W.Va. reporter Ken Ward wins ‘genius’ award

Source: Dylan Brown, E&E News reporter • Posted: Friday, October 5, 2018

West Virginia investigative reporter Ken Ward Jr. won a MacArthur Foundation “genius” grant today for his work covering the coal, natural gas and chemical industries in his home state.

Ward, a staff writer for The Charleston Gazette-Mail, will receive $625,000 over five years as one of this year’s 25 MacArthur fellows.

Since graduating from West Virginia University in 1991, Ward, 50, has doggedly reported on corporate environmental wrongdoing.

Writing with a late publisher’s mantra, “sustained outrage,” in mind, he has earned more than his fair share of enemies in the energy-dominated state.

“Part of the job of a journalist, and the kind of journalism that I want to do, is to expose those kinds of difficult truths so that people can try to confront them,” he said in a video for MacArthur.

Ward has won awards covering major events like the 2014 Kanawha Valley water crisis, but his reporting tends to be detailed, systemic investigations of the industries he covers.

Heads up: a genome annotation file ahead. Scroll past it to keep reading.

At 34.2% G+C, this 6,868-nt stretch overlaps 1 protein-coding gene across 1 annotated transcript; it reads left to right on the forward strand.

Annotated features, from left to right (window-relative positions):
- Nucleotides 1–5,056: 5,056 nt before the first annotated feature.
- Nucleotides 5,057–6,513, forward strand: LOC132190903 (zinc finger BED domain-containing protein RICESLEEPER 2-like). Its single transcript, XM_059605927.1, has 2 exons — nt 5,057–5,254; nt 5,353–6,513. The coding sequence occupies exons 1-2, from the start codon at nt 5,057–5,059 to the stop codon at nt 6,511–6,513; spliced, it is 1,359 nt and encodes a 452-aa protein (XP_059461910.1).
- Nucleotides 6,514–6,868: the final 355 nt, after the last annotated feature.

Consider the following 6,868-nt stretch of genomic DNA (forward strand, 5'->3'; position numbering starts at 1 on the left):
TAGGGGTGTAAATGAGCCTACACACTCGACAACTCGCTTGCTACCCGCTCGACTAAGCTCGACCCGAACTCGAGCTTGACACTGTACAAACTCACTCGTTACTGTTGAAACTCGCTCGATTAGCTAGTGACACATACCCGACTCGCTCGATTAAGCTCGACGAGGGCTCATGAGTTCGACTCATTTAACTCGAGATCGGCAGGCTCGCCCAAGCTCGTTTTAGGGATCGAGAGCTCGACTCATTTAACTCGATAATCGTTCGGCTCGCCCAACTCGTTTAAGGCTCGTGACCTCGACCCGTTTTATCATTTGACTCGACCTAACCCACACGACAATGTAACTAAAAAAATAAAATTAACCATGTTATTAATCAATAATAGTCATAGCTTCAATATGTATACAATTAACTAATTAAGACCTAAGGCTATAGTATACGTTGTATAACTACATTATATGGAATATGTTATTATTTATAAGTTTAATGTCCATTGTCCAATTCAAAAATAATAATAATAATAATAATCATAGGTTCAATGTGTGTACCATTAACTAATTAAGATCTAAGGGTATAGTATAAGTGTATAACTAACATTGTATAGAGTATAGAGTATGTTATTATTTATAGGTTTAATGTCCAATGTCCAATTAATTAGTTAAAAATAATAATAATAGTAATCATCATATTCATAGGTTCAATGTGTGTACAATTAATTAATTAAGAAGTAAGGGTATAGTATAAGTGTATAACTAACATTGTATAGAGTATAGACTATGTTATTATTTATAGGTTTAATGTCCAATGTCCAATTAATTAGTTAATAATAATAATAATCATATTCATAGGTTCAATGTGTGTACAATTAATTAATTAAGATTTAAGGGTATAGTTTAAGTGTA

After the 2006 Sago mine disaster killed a dozen West Virginia miners, he wrote about how most mining fatalities happen one by one and are generally the fault of companies not following safety laws.

Last year, Ward became a member of ProPublica’s Local Reporting Network. In collaboration with the nonprofit news group, he has written several large stories on natural gas, the latest industry promising West Virginia prosperity.

“Our history with coal is that it didn’t work out exactly that way, so we need to be careful going forward,” Ward said, “and I’m trying to write stories that help people understand that.”

Floored by his still-anonymous nomination, Ward plans to keep working for the Gazette-Mail. The “no-strings-attached” money brings his family financial stability, but Ward told his newspaper, which laid off staff this year, that he feels a responsibility to explore ways to help his struggling industry.

“It seems very clear that this is not a lifetime achievement award,” Ward told the Gazette-Mail.

“What is it that these people saw in me that they think I can somehow go and do to make life better for people in West Virginia? I gotta figure out what that is and go do it.”